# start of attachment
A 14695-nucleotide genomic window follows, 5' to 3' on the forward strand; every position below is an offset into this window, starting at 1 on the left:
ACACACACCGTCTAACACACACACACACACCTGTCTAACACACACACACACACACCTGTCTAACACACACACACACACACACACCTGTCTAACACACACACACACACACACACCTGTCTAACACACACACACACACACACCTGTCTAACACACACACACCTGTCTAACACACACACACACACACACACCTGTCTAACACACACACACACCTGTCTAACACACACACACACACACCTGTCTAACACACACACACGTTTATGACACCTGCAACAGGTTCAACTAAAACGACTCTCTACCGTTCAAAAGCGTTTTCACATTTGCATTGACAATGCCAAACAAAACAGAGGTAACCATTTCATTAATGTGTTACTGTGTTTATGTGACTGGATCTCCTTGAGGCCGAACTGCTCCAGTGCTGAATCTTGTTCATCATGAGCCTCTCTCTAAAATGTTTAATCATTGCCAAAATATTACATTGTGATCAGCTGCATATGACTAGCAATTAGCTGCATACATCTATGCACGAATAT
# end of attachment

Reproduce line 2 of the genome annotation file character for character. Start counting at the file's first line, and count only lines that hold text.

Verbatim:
ACACACACCGTCTAACACACACACACACACCTGTCTAACACACACACACACACACCTGTCTAACACACACACACACACACACACCTGTCTAACACACACACACACACACACACCTGTCTAACACACACACACACACACACCTGTCTAACACACACACACCTGTCTAACACACACACACACACACACACCTGTCTAACACACACACACACCTGTCTAACACACACACACACACACCTGTCTAACACACACACACGTTTATGACACCTGCAACAGGTTCAACTAAAACGACTCTCTACCGTTCAAAAGCGTTTTCACATTTGCATTGACAATGCCAAACAAAACAGAGGTAACCATTTCATTAATGTGTTACTGTGTTTATGTGACTGGATCTCCTTGAGGCCGAACTGCTCCAGTGCTGAATCTTGTTCATCATGAGCCTCTCTCTAAAATGTTTAATCATTGCCAAAATATTACATTGTGATCAGCTGCATATGACTAGCAATTAGCTGCATACATCTATGCACGAATAT